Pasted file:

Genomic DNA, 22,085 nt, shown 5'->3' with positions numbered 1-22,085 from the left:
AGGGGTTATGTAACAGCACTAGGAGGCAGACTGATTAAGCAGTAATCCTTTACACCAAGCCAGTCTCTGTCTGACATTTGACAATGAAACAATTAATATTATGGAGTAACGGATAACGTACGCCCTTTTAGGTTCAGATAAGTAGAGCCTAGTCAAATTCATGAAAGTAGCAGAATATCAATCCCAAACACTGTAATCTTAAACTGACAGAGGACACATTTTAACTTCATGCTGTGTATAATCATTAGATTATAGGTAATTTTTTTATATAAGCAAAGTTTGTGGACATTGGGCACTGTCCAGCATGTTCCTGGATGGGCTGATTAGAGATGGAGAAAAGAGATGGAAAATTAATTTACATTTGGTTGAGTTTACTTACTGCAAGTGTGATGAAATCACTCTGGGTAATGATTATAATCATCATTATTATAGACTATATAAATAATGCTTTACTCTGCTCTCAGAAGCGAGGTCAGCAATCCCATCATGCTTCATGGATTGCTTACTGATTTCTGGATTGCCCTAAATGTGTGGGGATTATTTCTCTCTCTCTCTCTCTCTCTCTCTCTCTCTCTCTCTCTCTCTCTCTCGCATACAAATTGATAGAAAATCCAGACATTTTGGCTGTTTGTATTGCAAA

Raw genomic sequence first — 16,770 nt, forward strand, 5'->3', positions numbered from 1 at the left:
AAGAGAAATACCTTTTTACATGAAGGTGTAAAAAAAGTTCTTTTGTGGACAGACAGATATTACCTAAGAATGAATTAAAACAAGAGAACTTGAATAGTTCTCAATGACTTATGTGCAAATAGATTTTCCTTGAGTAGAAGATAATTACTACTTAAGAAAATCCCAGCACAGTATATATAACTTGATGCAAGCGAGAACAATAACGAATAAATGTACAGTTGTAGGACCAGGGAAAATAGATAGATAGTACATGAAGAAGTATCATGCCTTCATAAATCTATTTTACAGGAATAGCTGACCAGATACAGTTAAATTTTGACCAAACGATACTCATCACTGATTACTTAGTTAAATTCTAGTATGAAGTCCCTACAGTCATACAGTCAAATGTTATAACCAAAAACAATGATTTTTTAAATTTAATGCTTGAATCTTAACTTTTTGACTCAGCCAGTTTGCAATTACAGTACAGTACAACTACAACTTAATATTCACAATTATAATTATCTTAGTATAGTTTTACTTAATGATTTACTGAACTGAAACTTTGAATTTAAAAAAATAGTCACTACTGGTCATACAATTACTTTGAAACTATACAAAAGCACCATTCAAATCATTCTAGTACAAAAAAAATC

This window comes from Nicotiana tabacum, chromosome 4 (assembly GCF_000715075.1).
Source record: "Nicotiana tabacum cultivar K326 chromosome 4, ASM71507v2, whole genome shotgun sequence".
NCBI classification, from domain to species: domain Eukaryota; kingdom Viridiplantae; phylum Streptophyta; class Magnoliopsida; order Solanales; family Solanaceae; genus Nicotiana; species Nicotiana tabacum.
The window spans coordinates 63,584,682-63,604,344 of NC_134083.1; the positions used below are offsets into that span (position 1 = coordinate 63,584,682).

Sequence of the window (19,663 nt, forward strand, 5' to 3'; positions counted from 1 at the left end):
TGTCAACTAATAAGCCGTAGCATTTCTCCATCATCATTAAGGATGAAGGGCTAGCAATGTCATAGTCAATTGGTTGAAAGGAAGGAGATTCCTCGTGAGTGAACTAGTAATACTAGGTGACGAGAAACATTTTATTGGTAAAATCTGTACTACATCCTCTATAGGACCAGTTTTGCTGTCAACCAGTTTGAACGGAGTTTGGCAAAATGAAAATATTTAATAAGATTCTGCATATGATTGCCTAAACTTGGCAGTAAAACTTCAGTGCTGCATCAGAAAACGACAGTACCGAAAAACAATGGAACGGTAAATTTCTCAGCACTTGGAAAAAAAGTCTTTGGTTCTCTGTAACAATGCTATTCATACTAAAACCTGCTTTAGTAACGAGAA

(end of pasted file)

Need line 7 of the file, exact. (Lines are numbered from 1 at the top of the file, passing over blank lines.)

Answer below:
NCBI classification, from domain to species: domain Eukaryota; kingdom Viridiplantae; phylum Streptophyta; class Magnoliopsida; order Solanales; family Solanaceae; genus Nicotiana; species Nicotiana tabacum.